The spacing pattern of reintroduced tigers in human-dominated Sariska Tiger Reserve


  • Bhardwaj Sagar Additional Principal Chief Conservator of Forests, Aranya Bhawan, Rajasthan, India
  • Gogul Selvi Sariska Tiger Reserve, Alwar, India
  • Saket Agasti Sariska Tiger Reserve, Alwar, India
  • Balaji Kari Deputy Conservator of Forests, Udaipur (North), Rajasthan, India
  • Hemant Singh Deputy Conservator of Forests, Jhalawar, Rajasthan, India
  • Anand Kumar Assistant Conservator of Forests, Nagour, Rajasthan, India
  • Rajesh Gupta Principal Officer on Special Duty, CM Office, Rajasthan, India
  • GodillaVishvanatha Reddy Principal Chief Conservator of Forest (Retired), Rajasthan, India



Dispersal, home range, monitoring, movement pattern, reintroduced tigers


This study aimed to estimate the tiger home range size and obtain information on the movement pattern of reintroduced tigers in the human-dominated Sariska Tiger Reserve. The observed extensive home ranges (100% MCP method) of tigresses ST3 (172.75 km²), ST9 (85.25 km²), and ST10 (80.10 km²) can be attributed to low prey base and very high anthropogenic forces. Similarly, the observed small home range of tigresses ST7, ST2, ST14, and ST8 viz. 16.59 km², 19.34 km², 36.58 km², and 43.04 km² respectively is due to high prey abundance in their respective areas. The high home ranges of subadult ST13 & ST15, respectively, up to 687.58 km² and189.46 km² is due to the initial exploration of their territory. After settling in their respective territories, ST13 in North of STR and ST15 in the south, their mean monthly home ranges respectively decreased to 61.37 km² and 47.67 km². The observed larger mean home ranges (based on 100% MCP method) of ST4 (85.40 km²) and ST6 (79.94 km²) as compared to young ST13 (61.369 km²), ST11 (57.63 km²), and ST15 (47.67 km²) may be due the reason of early occupancy of the respective areas by these old tigers. Non-expansion of the home ranges of any of the remaining four male tigers (ST4, 6, 13, and 15) after the killing of ST11male tiger in STR suggests non-exploratory behavior of already settled male tigers. The observed high average monthly displacement of the home range for sub-adult ST15 can be justified regarding its dispersal from the natal area to the south of STR. Exploring the southern part of the reserve and finally settling in a smaller area with minimum displacement of monthly home ranges can be other justification as well.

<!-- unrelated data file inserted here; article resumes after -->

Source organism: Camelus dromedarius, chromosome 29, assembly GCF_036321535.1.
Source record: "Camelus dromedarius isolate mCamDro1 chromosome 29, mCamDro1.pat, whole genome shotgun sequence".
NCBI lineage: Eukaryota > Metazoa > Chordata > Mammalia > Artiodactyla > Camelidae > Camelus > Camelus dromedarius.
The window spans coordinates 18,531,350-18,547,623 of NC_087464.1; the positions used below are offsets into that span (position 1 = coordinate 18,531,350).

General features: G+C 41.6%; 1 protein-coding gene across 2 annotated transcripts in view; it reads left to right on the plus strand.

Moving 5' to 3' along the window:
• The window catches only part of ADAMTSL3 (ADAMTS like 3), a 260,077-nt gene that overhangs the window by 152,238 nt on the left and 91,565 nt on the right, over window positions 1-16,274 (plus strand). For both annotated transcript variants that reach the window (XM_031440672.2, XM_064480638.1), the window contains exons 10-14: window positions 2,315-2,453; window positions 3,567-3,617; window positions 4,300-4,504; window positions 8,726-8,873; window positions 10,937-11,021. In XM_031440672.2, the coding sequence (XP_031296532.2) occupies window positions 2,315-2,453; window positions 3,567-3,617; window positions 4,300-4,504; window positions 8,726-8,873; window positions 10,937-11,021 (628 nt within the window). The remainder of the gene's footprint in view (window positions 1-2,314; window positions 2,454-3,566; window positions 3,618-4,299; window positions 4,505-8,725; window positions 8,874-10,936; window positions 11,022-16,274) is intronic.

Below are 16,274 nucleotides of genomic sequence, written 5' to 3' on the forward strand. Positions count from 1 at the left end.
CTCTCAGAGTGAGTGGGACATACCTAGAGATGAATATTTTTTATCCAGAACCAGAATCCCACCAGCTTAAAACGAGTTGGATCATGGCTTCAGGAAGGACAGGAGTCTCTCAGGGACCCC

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How to Cite

Sagar, B., Selvi, G., Agasti, S., Kari, B., Singh, H., Kumar, A., Gupta, R., & Reddy, G. (2021). The spacing pattern of reintroduced tigers in human-dominated Sariska Tiger Reserve. Journal of Wildlife and Biodiversity, 5(1), 1–14.